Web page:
I saw my mother for her birthday. I was with my aunt, her sister, and we worriedly drove to her care facility because the on-site nurse had called saying that my mother has been complaining about her mouth and doesn’t look good and Mom refuses to get medical attention.

I was driving, talking to my aunt about what we might say, how best to handle my mother’s fears about dentists, their scrapers, their metal hooks, their drills. My mother doesn’t want to go to the dentist because she doesn’t want false teeth. But she never brushes.

If she is suffering from an infection in her mouth, my aunt says, the infection can get into her bloodstream and kill her. I do not say, “Good, this is what she wants; to die,” but I think my aunt and I are both choosing not to say it out loud. I think about how if my mother was a dog, I could have said goodbye to her years ago, the vets agreeing she was in pain, ready to go, and that this was for the best.

Maybe if I talk about how pain meds numb you completely, how you don’t even feel the tooth being pulled, maybe she’ll believe me and go.

Or maybe I’ll let the words I really want to say spill out of my mouth without vocal cord vibrations, letting them pile up, discarded, on the bottom of the floor. The word love the most plentiful. The word schizophrenia right on top. Schizophrenia the reason for everything, for all of this, for always. A pile of invisible dust that only other children of mothers with mental illness can see. An unspoken pile of life’s unfairness, of grief, of longing.

We finally arrive. My mother is in her room and the caretakers hush their voices. “Her face has been swollen,” they whisper, “it’s better today.”

We go into her room. She is resting like we always find her, on her side with the blanket over her head. Tired? Cold? Hiding?

I see her face. The left side swollen, twice its size.

I am startled but catch myself. I try not to look unsettled or alarmed. I don’t want to upset or scare her with the wideness of my watering eyes.

I have always thought, She needs to die because she wants to, and if it’s a blood infection from her rotting gums, so be it. But I didn’t think about the pain. I didn’t realize that to die of an infection is to die an excruciating death.

She is my mother. I don’t want her suffering. “Does it hurt?” I ask.

Her response is garbled words lurched on a roller coaster. We frown our brows, paying special attention to really understand her:


And I try to catalogue what she just said, as I’ve been doing, so that I can turn them into jokes; so that instead of crying, I can laugh. Say something flippant like, well, at least one of the voices in her head is good at imagery; a poet.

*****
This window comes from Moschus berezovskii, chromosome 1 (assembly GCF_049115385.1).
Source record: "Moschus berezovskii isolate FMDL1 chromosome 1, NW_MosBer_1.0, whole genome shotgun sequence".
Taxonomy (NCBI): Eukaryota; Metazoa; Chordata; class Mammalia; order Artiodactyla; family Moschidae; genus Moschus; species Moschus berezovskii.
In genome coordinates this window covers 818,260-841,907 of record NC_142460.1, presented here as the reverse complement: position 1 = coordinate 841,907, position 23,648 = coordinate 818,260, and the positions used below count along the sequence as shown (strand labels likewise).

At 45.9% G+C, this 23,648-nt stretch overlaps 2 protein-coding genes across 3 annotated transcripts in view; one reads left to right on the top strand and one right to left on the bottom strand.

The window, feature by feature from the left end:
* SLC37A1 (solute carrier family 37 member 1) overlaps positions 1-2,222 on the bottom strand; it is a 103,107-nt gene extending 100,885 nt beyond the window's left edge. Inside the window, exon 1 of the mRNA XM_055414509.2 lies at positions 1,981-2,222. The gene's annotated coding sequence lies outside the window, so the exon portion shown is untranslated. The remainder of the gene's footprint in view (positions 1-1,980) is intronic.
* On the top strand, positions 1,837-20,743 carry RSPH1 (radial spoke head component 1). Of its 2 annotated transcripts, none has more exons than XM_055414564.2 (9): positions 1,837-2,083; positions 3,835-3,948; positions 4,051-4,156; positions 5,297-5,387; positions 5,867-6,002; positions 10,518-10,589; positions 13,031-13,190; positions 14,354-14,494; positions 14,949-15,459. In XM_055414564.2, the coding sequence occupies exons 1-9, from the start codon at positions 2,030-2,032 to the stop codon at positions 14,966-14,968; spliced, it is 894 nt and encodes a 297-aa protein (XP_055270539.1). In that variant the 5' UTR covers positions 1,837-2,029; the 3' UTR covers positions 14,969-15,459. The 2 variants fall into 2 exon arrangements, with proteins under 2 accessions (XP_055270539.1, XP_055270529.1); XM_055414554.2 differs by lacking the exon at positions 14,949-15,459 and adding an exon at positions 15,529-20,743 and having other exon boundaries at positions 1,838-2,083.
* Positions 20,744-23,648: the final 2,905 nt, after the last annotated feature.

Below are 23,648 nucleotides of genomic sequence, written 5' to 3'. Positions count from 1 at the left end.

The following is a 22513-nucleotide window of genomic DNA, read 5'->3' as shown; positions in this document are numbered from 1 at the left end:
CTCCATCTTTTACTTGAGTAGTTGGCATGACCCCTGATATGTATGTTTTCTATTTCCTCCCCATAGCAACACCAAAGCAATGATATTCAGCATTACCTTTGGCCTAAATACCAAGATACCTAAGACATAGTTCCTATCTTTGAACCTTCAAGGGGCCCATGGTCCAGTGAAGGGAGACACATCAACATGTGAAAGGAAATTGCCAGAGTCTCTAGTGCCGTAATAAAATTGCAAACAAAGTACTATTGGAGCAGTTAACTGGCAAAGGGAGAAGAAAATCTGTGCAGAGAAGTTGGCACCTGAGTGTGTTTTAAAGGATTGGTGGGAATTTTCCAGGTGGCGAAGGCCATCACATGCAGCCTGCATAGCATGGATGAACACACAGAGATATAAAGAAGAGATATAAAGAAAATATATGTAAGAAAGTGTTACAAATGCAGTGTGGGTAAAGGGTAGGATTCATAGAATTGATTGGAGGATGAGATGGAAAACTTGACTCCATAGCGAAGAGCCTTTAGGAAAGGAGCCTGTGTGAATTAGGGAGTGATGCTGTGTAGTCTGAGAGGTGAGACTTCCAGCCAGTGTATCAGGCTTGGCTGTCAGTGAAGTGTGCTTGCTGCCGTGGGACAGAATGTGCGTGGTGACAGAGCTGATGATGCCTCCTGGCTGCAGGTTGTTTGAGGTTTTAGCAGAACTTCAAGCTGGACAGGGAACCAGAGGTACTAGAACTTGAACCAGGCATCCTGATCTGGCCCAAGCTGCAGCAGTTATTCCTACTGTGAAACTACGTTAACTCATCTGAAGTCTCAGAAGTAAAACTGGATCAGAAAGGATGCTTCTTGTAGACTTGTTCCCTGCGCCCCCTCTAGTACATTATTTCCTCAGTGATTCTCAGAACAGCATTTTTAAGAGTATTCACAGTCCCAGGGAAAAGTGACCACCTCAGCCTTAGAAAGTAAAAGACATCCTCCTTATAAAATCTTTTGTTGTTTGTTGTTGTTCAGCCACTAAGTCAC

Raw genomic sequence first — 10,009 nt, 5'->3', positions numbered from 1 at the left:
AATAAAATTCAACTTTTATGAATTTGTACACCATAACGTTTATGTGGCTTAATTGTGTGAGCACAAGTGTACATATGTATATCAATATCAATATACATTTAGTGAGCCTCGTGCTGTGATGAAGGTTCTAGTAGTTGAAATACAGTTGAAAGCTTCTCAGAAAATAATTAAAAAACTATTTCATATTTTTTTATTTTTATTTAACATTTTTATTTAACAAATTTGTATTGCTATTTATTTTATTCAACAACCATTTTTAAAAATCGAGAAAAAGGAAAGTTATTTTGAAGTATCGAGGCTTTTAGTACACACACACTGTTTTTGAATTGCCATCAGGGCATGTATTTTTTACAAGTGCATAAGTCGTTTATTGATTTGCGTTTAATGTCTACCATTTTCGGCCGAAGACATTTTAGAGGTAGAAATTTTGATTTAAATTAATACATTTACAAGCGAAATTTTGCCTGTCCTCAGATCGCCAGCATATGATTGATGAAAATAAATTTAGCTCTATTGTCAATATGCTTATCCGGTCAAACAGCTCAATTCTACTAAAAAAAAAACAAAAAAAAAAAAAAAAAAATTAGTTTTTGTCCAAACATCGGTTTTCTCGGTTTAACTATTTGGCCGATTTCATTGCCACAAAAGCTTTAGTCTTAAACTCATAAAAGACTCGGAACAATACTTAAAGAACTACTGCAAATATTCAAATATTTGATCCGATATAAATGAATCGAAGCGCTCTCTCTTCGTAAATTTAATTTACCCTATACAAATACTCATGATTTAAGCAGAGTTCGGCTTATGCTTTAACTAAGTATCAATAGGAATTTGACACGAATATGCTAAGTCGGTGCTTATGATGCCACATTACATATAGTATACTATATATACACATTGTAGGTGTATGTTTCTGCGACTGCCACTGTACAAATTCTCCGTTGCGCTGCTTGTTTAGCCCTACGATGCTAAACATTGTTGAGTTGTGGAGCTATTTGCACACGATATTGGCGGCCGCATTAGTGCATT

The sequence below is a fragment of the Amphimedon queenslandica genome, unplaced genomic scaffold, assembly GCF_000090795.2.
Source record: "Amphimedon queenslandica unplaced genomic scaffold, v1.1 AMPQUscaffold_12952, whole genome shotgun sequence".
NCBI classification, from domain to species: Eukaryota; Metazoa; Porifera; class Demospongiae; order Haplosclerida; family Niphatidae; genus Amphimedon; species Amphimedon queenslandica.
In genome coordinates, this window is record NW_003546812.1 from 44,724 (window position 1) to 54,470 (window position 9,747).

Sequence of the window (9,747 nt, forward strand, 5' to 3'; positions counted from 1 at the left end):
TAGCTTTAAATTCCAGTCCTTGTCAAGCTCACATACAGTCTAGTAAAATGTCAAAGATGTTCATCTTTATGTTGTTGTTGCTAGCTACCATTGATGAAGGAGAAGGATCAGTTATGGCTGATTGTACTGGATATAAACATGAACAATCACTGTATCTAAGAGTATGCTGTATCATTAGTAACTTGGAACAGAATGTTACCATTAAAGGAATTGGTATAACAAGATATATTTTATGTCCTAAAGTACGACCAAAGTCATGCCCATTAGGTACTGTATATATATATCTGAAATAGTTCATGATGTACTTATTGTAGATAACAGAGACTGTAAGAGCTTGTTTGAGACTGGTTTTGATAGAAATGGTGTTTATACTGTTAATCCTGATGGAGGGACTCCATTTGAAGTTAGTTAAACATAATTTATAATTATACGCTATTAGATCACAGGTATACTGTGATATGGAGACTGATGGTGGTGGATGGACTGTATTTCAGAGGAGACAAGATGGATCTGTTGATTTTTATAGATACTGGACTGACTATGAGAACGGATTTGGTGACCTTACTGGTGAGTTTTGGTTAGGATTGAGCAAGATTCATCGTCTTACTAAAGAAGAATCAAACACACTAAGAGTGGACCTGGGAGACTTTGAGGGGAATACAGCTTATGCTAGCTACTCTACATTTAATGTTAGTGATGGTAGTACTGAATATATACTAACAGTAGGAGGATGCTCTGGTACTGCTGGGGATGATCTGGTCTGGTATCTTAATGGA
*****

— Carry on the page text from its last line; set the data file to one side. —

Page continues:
But she is angry when my aunt mentions the dentist.


She turns her face to ignore us.

“But don’t you want to go for your birthday treat?” my aunt tempts.

Mom will come out with us, to Starbucks instead of lunch, because she only wants to eat soft foods and doesn’t want to eat now. She orders a hot drink warm. And she doesn’t say much. I try to include her in the conversation, but I’m at a loss, and she’s not interested anyway. My aunt and I catch up; my mother stares at the floor.

My mother asks if we can just drive for a little bit, and I suggest going to the park, but when we get there, it’s crowded. She’s too scared to get out and walk the perimeter.

So I drive through the neighborhood and try to find fun Halloween decorations and point them out to her but I don’t know how well she sees them because she won’t go to the optometrist.

We finish and call it a day, dropping my mother off back to her care facility and try to hug her but her arms stay at her sides, heavy with indifference.

On the way home, my aunt and I talk about schedules, houses, selling condos and property taxes, the benefits of owning versus renting, because the last thing we want to talk about is my mother and how she looked, what she’s going through, how she won’t let us do a goddamn thing about it. We are helpless, again, but more than that, we are hopeless.

I am now back home, my aunt driving back over the hill, my husband still at work. I am alone. And for the first time in years, in years, I think:

This. Isn’t. Fair.

Because as much as I want her to die, to slip out of this broken body and be free of it, I didn’t count on the pain she’d be feeling when she gets sick. My throat peels, folding in on itself, choking me, because she is my mother. Hurting. And she refuses to let me take her to see someone who can help her by prescribing medicine, pain killers, relief.

I can’t help my own mother. My mom.

I think about the future, about how my mother will be cremated, like she’s asked for the last 22 years, how there will be no funeral, no memorial. There will be no place I can go to grieve, to take solace, to feel like, if I go there, she will know and stand beside me, invisible, understanding, comforting, full of love.

I think about her ashes. How I will want some of them. To take them with me to visit my own sister, and together we would go and mourn for the mother we never had; the mother she was robbed of being. To sprinkle them in the wind so that she may be carried off up to the sky, up to heaven, and surrounded with light and love, and be weightless with no fears, no worries, no sadness.

My mother, an angel, maybe smiling down at me and proud. Maybe waiting patiently up there, free of the voices in her head, free of fears, free of all the pain, so that when I die, she will be the first in line to welcome me home, in arms that finally hug back. Her words, instead of on rollercoasters, are on layers of puffy clouds, like a happy Shel Silverstein poem. And she’ll say,

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Lira Kellerman is an actress and writer in Los Angeles. You can follow her @lirabobeera.

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